Whitney Houston – Didn’t We Almost Have It All
This week’s blog post concerns Adele’s song ‘Hello’ as much as it does Whitney Houston’s ‘Didn’t We Almost Have It All’.
I heard ‘Hello’ for the first time last week, courtesy of Magic FM as I was being driven back home by my Dad after visiting my parents over Christmas. I was taken aback that the opening was so similar to Lionel Richie’s song of the same name. I felt almost compelled to sing “is it me you’re looking for” after Adele sings that first ‘hello’, and I could imagine scores of session musicians being booted out of the studio through no fault of their own except a compelling urge to do the same.
I tried to work out a rationale behind it. One argument in its favour came from reading the wikipedia entry for 25, the Adele album it’s taken from. On this wikipedia page it reports from a Rolling Stone interview that ‘the album’s lyrical content features themes of Adele “yearning for her old self, her nostalgia”, and “melancholia about the passage of time”’. I took this as an indication that the opening of ‘Hello’ was a tactic to try to convey some of this sense. I bolstered my argument by concentrating on the reference to “California dreaming” in the lyrics that followed. But I couldn’t fully convince myself. The use of Richie’s song seemed to be so blatant that it required recognition, but the song goes no further to acknowledge this borrowing; it does nothing with it. Something didn’t feel right. That it was chosen as the lead single off the new album made it seem all a bit more calculating. It wasn’t until I read writer Adam Roberts’ reaction to the new Star Wars movie that it became clear what my source of discomfort was:
J. J. Abrams and his large team of highly-paid cinema professionals have put a lot of effort and money into making a film that does not surprise its audience overmuch […] They [the audience] don’t want anything that deviates so far from the original template. Indeed, I’d go so far as to suggest that they’re not interested in the film as such. They are interested in recapturing a certain feeling they experienced once upon a time when watching another film.
This is what I feel the opening of ‘Hello’ by using ‘Hello’ does. It places the listener on a comfortable footing. It provides something very familiar. Not to subvert it, but to ease its own way. It latches onto the listeners’ affection (and nostalgia in some cases) for Richie’s song and uses that to increase its standing. Don’t get me wrong, I don’t mind the song. Adele can sing. If it wasn’t for that opening I don’t think I would have paid it much mind. The sound of the song overall is the sound of breaking America. (This used to mean aping late era U2, but now sounding like Coldplay will do it). It’s the sound that will, and has, shifted many “units”. But for its base to do this is another song. I do understand ‘Hello’ is not the first pop song to ‘borrow’. But yet the reason for doing so, and the effectiveness of it proved (like the Star Wars movie) by its immense popularity, seems to lend itself, as I said, to being a bit calculating, a bit manipulative. And goodness knows I like being manipulated by a ballad, just not in this way.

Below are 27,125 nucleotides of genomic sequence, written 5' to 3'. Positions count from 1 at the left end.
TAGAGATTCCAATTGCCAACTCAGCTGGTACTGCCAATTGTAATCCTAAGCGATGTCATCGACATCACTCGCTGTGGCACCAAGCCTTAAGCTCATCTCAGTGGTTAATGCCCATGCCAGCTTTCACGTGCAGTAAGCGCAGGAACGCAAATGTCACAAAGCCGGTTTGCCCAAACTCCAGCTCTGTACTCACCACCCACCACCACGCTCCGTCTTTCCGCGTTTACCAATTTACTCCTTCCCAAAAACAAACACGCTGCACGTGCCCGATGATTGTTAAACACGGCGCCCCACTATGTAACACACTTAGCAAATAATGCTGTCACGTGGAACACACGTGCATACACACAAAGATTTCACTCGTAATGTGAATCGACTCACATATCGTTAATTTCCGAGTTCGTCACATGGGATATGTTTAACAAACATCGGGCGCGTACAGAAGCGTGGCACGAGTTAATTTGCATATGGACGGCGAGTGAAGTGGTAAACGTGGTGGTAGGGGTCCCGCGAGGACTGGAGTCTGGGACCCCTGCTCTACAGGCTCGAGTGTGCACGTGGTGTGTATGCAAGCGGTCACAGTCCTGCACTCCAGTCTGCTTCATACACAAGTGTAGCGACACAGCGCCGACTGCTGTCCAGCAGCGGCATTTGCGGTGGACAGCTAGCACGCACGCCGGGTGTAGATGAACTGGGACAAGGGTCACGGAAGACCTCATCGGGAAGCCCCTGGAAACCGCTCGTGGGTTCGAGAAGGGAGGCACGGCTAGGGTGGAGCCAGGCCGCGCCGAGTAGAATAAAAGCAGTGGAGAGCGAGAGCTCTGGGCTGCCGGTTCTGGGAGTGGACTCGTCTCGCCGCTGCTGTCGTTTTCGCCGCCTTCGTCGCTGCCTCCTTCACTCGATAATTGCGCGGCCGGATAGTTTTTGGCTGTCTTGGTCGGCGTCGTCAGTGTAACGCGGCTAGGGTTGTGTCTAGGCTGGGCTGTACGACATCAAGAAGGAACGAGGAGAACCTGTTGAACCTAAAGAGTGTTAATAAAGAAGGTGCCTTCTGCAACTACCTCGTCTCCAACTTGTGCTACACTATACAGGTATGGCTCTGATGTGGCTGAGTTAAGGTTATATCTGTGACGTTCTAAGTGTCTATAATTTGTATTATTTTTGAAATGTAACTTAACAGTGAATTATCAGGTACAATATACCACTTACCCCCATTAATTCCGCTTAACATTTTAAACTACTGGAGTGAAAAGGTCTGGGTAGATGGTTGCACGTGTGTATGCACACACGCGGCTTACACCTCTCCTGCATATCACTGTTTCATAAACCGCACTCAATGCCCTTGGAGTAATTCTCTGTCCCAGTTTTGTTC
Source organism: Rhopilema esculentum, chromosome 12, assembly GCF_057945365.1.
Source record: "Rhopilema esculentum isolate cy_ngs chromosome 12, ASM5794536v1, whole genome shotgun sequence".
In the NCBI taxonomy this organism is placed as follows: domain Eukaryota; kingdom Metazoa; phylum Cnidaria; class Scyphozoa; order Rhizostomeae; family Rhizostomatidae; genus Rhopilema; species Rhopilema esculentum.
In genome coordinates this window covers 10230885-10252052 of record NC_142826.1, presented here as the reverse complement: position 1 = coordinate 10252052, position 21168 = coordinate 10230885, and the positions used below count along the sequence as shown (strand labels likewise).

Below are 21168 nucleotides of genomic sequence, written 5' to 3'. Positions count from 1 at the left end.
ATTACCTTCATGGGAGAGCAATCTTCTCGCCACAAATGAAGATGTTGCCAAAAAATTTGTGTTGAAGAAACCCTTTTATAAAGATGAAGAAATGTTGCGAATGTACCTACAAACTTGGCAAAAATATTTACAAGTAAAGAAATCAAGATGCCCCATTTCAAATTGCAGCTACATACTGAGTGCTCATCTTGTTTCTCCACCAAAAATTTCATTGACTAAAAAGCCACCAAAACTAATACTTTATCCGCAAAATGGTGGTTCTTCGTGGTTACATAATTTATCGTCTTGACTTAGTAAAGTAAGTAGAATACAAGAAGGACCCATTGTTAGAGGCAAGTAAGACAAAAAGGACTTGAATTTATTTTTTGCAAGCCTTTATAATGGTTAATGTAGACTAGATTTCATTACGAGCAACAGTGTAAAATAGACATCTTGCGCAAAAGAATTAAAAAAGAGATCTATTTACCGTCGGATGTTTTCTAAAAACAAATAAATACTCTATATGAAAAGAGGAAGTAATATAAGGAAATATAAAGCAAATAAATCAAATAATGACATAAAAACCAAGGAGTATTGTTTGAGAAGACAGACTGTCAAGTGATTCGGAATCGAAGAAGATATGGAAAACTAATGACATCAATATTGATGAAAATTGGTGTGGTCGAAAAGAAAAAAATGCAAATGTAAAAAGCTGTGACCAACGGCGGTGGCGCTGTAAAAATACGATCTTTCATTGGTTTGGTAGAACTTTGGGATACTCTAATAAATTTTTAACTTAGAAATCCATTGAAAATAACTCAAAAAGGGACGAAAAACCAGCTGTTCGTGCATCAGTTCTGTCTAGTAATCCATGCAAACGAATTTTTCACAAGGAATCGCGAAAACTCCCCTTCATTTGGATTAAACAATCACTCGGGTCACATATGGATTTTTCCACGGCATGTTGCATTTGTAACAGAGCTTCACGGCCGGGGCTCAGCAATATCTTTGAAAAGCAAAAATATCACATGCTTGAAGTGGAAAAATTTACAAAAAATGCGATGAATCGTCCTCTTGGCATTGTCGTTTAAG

Magic FM followed ‘Hello’ with Whitney’s Houston’s ‘Didn’t We Almost Have It All’. It was hard not to compare the two. In contrast Whitney’s song seemed full of energy, off an album – Whitney* – that on its release in 1987 also broke America. The songs share similarities of course: there’s the ballad piano opening, and the extended repeat of the chorus at the end. The theme of the songs is similar too, but ‘Didn’t We Almost Have It All’ wins crucially by understanding it has to entertain itself and us. “Cause if you’ve lost someone”, ‘Didn’t We Almost Have It All’ says, “least there’s this big produced ballad to cling to.”
But I feel I need to disclose that my critical contrasting of the songs is maybe skewed. The album Whitney was one of two albums (the other being Don Mclean’s American Pie) my Dad had in the car when I was young. Whitney was the soundtrack to a lot of car journeys. I have to ask if it’s a possibility that in the car again, at the time of year where nostalgia and sentimentality are sold to us most, that my reception of ‘Didn’t We Almost Have It All’ was being mediated by my own nostalgia? At the very least I have to accept, that just like those goodness knows how many millions of people who have listened to and bought ‘Hello’, and whose eyes I’m trying to open in my own modest way with this modest (but at over 800 words rather long) blog post, that I’m as susceptible, I’m not immune, to nostalgia.
* While Adele is accumulating with her album titles – 19, 21, and now 25 – Whitney Houston went the reductive route with Whitney Houston and then Whitney.